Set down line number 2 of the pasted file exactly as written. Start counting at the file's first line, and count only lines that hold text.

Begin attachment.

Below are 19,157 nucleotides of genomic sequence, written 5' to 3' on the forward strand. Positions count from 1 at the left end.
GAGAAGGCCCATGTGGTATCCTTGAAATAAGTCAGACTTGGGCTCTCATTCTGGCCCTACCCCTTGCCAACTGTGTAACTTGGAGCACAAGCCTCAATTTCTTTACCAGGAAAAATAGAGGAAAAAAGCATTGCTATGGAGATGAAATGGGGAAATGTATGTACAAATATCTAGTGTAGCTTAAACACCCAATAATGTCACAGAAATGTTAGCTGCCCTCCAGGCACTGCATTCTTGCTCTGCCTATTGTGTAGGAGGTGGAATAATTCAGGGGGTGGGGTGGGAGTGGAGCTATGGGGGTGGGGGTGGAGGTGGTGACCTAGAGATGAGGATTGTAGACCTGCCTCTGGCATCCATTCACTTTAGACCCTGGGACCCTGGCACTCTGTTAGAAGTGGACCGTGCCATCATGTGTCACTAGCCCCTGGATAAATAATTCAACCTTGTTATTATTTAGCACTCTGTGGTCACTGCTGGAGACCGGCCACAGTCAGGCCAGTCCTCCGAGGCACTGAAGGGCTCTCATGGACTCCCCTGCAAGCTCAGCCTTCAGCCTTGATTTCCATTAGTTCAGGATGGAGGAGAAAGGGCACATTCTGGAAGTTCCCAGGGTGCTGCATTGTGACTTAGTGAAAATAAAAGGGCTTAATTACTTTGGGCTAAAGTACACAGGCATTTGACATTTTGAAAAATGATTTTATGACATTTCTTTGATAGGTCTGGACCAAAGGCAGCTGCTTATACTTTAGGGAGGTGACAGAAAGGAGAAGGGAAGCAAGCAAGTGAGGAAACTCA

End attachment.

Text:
GAGAAGGCCCATGTGGTATCCTTGAAATAAGTCAGACTTGGGCTCTCATTCTGGCCCTACCCCTTGCCAACTGTGTAACTTGGAGCACAAGCCTCAATTTCTTTACCAGGAAAAATAGAGGAAAAAAGCATTGCTATGGAGATGAAATGGGGAAATGTATGTACAAATATCTAGTGTAGCTTAAACACCCAATAATGTCACAGAAATGTTAGCTGCCCTCCAGGCACTGCATTCTTGCTCTGCCTATTGTGTAGGAGGTGGAATAATTCAGGGGGTGGGGTGGGAGTGGAGCTATGGGGGTGGGGGTGGAGGTGGTGACCTAGAGATGAGGATTGTAGACCTGCCTCTGGCATCCATTCACTTTAGACCCTGGGACCCTGGCACTCTGTTAGAAGTGGACCGTGCCATCATGTGTCACTAGCCCCTGGATAAATAATTCAACCTTGTTATTATTTAGCACTCTGTGGTCACTGCTGGAGACCGGCCACAGTCAGGCCAGTCCTCCGAGGCACTGAAGGGCTCTCATGGACTCCCCTGCAAGCTCAGCCTTCAGCCTTGATTTCCATTAGTTCAGGATGGAGGAGAAAGGGCACATTCTGGAAGTTCCCAGGGTGCTGCATTGTGACTTAGTGAAAATAAAAGGGCTTAATTACTTTGGGCTAAAGTACACAGGCATTTGACATTTTGAAAAATGATTTTATGACATTTCTTTGATAGGTCTGGACCAAAGGCAGCTGCTTATACTTTAGGGAGGTGACAGAAAGGAGAAGGGAAGCAAGCAAGTGAGGAAACTCA